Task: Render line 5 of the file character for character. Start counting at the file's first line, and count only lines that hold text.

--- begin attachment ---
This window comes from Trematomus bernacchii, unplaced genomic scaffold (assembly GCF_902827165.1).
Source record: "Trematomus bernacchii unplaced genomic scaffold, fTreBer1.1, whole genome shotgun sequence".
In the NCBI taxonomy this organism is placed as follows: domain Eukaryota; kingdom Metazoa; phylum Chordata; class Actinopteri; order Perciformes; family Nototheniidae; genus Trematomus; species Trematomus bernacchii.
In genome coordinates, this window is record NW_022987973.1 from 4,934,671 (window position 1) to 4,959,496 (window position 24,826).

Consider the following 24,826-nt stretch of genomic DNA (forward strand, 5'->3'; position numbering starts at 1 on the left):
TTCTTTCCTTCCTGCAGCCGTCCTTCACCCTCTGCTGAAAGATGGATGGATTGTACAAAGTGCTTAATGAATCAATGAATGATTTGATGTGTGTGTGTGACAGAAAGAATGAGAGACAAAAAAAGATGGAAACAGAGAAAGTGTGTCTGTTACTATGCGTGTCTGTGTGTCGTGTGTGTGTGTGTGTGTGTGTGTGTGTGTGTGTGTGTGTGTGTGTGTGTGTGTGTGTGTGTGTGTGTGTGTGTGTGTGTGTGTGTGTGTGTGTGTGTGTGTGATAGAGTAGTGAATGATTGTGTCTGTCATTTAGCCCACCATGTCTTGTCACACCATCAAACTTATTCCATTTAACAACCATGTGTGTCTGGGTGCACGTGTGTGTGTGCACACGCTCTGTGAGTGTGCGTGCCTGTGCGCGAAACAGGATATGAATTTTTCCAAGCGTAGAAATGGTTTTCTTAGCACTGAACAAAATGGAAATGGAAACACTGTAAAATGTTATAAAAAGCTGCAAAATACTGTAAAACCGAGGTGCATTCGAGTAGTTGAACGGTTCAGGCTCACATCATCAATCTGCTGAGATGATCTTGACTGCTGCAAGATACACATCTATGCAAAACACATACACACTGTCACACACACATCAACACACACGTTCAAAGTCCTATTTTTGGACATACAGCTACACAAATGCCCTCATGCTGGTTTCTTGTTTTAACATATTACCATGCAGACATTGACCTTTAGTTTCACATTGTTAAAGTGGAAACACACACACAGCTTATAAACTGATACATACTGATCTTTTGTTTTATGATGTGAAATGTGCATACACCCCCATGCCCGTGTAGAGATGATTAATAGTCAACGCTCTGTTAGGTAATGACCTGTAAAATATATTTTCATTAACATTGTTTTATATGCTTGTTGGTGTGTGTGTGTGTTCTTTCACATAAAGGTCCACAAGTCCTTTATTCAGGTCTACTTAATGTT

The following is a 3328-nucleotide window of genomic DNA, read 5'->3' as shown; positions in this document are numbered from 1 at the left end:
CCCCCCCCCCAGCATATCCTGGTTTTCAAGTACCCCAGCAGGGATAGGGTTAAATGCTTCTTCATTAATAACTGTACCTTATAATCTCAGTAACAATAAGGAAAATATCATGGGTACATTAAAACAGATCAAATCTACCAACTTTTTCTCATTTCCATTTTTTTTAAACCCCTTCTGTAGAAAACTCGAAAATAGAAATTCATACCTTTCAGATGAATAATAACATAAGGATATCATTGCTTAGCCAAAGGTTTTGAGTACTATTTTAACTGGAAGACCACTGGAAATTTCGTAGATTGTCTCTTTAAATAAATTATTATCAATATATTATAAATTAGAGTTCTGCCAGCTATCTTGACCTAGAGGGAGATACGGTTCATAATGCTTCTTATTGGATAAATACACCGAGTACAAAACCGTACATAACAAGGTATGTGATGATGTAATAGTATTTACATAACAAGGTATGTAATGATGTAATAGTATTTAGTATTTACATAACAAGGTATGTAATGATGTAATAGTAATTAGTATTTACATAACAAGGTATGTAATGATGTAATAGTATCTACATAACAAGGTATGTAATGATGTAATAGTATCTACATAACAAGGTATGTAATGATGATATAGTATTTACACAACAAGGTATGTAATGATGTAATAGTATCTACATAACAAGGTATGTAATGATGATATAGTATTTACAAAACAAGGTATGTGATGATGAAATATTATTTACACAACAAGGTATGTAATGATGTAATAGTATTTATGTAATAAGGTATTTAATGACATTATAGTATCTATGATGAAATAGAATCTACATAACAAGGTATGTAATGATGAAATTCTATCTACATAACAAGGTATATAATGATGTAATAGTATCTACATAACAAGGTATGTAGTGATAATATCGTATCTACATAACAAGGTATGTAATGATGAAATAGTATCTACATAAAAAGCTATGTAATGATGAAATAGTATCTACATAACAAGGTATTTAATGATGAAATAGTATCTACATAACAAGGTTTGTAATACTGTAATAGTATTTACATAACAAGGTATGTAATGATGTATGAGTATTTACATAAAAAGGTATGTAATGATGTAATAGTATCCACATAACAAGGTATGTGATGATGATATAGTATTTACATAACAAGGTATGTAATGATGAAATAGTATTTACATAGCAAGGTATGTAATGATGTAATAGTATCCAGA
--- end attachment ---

Consider the following 24,826-nt stretch of genomic DNA (forward strand, 5'->3'; position numbering starts at 1 on the left):